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Nana's hand shakes in slow motion as she reaches for her tea. I try not to stare but it always makes me nervous when I watch her reach for her tea. And she drinks it so hot. My tea still sits untouched in front of me; the curls of steam dance in the sun streaming through the window by her tiny kitchen table. I watch their shadowy ghosts writhe on the floor near the stove.
This is how I watch her shaking hand without staring. I sometimes feel silly watching the shape of her finely boned hand, floating across her kitchen floor. I know the wobbling will stop as soon as she touches the cup's handle; anchoring herself.
It's become our ritual: third Thursday at ten AM (give or take) the ombudsman from the Department of Health and Human Services comes to visit, to see how she's doing. Make sure she's not using her assistance money to buy cigarettes. Or crack. Who knows?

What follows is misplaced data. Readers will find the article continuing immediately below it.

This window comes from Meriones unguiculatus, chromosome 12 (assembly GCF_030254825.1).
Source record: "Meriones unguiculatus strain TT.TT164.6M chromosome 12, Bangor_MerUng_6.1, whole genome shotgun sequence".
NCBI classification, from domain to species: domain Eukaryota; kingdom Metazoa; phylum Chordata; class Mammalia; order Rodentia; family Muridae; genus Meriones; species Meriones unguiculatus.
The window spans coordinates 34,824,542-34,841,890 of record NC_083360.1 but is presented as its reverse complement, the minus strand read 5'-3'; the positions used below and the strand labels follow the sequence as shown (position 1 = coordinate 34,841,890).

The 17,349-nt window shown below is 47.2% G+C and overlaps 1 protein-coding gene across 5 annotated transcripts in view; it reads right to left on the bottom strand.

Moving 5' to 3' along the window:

Nana's nervous when the ombudsman comes. She doesn't like to be alone with him, though he's always polite. She doesn't say it, but I know she feels like her privacy is being violated. I've tried to explain that Mr. Feltzing is very nice, and that there weren't very many that would drive out to see her.
She will wave her hand at me when I ramble on, screwing up her face. She knows. Her hand will flutter around like a baby bird coming in for an unsteady landing on my arm, as she turns from the cabinet with the sugar, or stands after taking cookies out of her fifty-year-old oven. Then she'll squeeze and give a short pat. It's octogenarian for 'shut up.'
The doorbell rings and Nana's eyes slide up from her tea. The ombudsman is here. I heard him coming up the walk. His shadow momentarily interrupted Nana's shadow-puppet show, but Nana missed those clues. I stand to get the door, touching her shoulder as I pass. I can hear her pushing the cookie plate a little closer to the third place she's set, as I step to the door.
"Nana," I say to Mr. Feltzing's smiling face through the door, "the ombudsman's here."